- Associated Press - Tuesday, November 11, 2014

RALEIGH, N.C. (AP) - The man who made sure the paper towel dispensers were filled, bills printed and top research staff hired at the North Carolina legislature for more than 30 years has retired.

Legislative Services Director George Hall stepped down Nov. 1, wrapping up a half-century of service in state government.

House speakers and Senate leaders from both parties came and went, but Hall worked quietly behind the scenes since the late 1970s to ensure the legislative complex in downtown Raleigh ran properly and largely without controversy.

“George has been the manager of the whole place for as long as I could remember,” said former House Speaker Joe Hackney, D-Orange, who served in the legislature from 1981 through 2012. “He was just an excellent, excellent contributor to the legislative enterprise.”

In his usual low-key manner, Hall sent an Oct. 17 memo about his plans, stepping aside at the end of extended sick leave due to recent health issues.



“It’s time to do something else,” Hall, 75, said in an interview this week. “I had a good run and I enjoyed the work up there.”

Hall, a Raleigh native, worked with the state vocational rehabilitation agency for 14 years before joining the General Assembly as administrative officer in 1978. In late 1983, he was promoted to his most recent position as overseer of all legislative divisions.

An early accomplishment involved the construction of the Legislative Office Building, which provided extra space for legislators and committees across the street from the Legislative Building, where floor sessions are held. Hackney said Hall had great skill mediating between the speaker and Senate leader to find agreement on the legislature’s biggest operational decisions, including hiring top personnel.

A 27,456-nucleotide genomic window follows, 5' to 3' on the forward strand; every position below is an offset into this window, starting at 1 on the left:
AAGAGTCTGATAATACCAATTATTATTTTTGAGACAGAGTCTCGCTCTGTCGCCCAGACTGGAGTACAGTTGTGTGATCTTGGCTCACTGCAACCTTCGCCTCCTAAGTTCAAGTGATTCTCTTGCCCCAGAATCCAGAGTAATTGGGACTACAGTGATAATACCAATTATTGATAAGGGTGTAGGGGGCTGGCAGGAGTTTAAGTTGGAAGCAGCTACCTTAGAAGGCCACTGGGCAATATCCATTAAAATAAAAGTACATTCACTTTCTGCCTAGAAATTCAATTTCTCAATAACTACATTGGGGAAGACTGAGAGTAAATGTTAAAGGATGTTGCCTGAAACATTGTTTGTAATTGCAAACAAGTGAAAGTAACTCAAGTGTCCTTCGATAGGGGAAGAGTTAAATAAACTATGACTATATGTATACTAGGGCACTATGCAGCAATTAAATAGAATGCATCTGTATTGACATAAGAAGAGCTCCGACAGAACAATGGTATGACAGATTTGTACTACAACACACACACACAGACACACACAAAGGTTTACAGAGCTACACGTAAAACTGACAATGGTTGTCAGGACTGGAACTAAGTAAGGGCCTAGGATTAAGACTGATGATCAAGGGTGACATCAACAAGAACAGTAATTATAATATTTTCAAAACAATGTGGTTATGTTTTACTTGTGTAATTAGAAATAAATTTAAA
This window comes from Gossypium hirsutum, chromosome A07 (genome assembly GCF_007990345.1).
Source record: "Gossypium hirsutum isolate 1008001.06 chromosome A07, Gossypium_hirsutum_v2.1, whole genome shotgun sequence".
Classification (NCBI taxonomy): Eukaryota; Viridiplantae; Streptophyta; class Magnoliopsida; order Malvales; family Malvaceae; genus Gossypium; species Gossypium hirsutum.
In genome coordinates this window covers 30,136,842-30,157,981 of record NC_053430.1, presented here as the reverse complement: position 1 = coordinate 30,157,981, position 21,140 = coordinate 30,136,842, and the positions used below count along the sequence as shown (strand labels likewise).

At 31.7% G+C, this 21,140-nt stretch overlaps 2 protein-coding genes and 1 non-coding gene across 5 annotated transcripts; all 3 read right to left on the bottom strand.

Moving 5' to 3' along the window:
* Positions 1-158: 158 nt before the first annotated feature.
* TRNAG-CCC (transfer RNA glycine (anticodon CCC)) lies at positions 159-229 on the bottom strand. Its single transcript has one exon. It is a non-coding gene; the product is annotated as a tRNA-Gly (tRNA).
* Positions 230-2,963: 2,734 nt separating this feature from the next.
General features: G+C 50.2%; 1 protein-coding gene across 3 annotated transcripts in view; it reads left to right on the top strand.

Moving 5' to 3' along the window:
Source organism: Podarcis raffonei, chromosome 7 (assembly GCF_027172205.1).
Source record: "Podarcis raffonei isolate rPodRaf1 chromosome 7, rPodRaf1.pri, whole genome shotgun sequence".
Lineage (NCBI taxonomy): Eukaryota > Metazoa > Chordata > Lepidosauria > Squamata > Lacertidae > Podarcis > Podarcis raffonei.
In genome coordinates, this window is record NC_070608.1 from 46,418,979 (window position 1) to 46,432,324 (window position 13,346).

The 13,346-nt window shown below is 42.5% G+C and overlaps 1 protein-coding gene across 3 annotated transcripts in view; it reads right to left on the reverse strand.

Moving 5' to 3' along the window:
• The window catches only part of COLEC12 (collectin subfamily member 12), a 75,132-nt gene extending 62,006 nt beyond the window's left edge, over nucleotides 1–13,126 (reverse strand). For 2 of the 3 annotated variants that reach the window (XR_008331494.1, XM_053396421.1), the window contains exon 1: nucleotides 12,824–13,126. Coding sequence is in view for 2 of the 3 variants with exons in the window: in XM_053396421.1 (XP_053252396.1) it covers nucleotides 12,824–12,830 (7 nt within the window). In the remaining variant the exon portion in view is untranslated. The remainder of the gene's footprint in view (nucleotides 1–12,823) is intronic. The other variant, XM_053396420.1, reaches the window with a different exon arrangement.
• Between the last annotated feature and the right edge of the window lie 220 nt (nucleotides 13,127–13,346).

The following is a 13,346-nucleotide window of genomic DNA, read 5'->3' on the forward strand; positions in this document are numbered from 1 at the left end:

Hall didn’t always have the final say. He wasn’t a big fan of how the Senate renovated its chambers in 2006 that concealed the simple and clean style emphasized by architect Edward Durrell Stone at the Legislative Building, built in 1963 and frequented by North Carolina schoolchildren. Hall wasn’t involved in scaled-back renovations in the House chamber that started this month.

“It is my hope that the State Legislative Building will be preserved in the way (Stone) envisioned,” Hall wrote in his farewell memo to legislators and staff.

Hall, married with three grown children and three grandchildren, said he’s proud of the professionalism of the non-partisan staff that works for both Democrats and Republicans and considers General Assembly employees like family.

The retirement marks a second major staff departure this year. Gerry Cohen, the bill drafting division director for 31 years, retired as the legislature’s special counsel Aug. 1.

Hall’s “unparalleled institutional knowledge will be sorely missed at the General Assembly,” said current Senate leader Phil Berger, R-Rockingham.

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